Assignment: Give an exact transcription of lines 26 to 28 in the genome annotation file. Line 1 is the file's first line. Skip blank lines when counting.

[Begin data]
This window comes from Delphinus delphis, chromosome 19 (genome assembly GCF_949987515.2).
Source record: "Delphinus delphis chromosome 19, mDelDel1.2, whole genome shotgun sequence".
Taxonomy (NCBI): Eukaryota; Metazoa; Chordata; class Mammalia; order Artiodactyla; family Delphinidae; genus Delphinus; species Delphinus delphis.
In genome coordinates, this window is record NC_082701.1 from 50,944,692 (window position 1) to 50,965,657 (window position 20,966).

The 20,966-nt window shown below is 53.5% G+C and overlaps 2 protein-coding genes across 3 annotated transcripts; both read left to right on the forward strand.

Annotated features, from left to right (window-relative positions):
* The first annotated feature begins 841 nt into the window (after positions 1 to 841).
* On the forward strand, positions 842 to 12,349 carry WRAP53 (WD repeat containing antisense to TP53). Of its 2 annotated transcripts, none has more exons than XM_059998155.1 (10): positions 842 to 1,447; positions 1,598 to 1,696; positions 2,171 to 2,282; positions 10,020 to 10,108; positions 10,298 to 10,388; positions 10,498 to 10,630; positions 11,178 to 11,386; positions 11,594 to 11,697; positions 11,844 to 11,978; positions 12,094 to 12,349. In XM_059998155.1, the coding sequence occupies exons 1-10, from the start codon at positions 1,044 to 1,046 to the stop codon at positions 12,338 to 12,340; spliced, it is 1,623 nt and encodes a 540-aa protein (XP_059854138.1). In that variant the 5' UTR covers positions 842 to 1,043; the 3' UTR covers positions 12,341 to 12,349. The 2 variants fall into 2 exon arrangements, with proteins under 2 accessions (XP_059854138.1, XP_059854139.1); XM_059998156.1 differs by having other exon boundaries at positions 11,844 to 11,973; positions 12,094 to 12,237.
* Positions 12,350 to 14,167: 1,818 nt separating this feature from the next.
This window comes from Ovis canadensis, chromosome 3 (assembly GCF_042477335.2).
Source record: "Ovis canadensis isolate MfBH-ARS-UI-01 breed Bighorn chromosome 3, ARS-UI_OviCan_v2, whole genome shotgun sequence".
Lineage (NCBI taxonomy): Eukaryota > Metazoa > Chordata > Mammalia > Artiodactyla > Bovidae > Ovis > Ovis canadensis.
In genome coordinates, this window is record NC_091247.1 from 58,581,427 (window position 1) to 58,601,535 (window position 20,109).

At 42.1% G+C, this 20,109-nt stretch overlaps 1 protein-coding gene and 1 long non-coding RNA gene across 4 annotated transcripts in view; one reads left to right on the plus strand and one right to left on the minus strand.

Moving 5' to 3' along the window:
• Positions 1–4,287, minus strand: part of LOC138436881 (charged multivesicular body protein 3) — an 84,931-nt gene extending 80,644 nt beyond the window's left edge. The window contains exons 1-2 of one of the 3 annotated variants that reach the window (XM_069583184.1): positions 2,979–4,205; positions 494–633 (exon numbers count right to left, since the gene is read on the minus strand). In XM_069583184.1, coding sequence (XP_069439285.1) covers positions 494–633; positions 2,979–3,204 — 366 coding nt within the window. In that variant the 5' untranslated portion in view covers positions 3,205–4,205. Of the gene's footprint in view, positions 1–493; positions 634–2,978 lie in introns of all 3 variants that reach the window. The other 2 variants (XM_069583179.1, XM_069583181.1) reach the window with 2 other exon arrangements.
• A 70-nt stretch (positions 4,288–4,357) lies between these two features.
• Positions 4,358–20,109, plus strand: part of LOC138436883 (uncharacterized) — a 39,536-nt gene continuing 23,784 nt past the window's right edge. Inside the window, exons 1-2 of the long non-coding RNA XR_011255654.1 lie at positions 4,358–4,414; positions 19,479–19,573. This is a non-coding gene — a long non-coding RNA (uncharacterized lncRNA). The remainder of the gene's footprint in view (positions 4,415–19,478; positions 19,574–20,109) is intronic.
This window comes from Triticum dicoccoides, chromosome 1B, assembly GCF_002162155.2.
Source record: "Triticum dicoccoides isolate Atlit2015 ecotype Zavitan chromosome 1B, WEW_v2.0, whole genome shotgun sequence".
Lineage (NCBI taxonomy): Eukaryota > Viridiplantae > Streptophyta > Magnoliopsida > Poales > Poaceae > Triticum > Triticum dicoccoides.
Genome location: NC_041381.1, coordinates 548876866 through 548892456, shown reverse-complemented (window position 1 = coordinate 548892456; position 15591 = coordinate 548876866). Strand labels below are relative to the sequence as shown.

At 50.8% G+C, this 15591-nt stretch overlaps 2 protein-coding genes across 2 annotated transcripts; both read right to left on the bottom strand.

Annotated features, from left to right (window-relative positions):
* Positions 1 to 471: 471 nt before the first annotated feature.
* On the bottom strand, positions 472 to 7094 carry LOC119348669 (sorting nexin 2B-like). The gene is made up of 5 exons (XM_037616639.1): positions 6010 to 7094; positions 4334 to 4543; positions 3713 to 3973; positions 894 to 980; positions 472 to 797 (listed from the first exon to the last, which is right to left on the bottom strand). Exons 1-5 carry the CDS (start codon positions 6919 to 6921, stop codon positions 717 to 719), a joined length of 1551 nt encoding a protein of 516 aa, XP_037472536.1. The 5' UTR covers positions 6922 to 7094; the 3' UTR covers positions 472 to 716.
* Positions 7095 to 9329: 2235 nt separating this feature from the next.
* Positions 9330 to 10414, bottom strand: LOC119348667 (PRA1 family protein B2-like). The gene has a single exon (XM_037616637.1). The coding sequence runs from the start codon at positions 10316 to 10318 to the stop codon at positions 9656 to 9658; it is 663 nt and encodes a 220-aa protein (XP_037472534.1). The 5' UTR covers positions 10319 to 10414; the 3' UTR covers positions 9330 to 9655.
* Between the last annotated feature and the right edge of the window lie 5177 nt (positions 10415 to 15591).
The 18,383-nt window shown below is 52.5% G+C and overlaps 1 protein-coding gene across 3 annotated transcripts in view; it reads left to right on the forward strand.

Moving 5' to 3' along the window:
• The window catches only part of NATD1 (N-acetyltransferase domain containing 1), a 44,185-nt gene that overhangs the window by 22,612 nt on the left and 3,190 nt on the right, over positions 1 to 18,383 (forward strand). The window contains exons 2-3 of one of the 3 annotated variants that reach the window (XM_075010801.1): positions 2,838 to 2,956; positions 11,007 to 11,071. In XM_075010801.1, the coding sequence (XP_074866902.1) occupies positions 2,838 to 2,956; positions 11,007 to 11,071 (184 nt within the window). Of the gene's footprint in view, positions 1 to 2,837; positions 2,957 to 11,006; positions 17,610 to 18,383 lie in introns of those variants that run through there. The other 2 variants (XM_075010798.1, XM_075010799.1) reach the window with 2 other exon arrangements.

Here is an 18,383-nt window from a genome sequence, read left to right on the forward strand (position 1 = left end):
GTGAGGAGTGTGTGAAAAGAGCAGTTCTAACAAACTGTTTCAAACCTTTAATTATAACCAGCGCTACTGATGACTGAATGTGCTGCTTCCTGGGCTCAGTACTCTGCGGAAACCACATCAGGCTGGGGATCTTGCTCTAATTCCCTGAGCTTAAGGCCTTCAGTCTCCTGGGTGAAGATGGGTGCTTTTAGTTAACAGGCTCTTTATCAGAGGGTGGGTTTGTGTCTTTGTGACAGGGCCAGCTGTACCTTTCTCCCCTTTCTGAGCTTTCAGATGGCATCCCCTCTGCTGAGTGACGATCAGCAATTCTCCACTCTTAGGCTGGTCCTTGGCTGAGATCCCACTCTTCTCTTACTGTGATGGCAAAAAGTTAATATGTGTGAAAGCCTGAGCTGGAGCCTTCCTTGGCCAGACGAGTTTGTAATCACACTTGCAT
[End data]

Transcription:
* On the bottom strand, positions 472 to 7094 carry LOC119348669 (sorting nexin 2B-like). The gene is made up of 5 exons (XM_037616639.1): positions 6010 to 7094; positions 4334 to 4543; positions 3713 to 3973; positions 894 to 980; positions 472 to 797 (listed from the first exon to the last, which is right to left on the bottom strand). Exons 1-5 carry the CDS (start codon positions 6919 to 6921, stop codon positions 717 to 719), a joined length of 1551 nt encoding a protein of 516 aa, XP_037472536.1. The 5' UTR covers positions 6922 to 7094; the 3' UTR covers positions 472 to 716.
* Positions 7095 to 9329: 2235 nt separating this feature from the next.
* Positions 9330 to 10414, bottom strand: LOC119348667 (PRA1 family protein B2-like). The gene has a single exon (XM_037616637.1). The coding sequence runs from the start codon at positions 10316 to 10318 to the stop codon at positions 9656 to 9658; it is 663 nt and encodes a 220-aa protein (XP_037472534.1). The 5' UTR covers positions 10319 to 10414; the 3' UTR covers positions 9330 to 9655.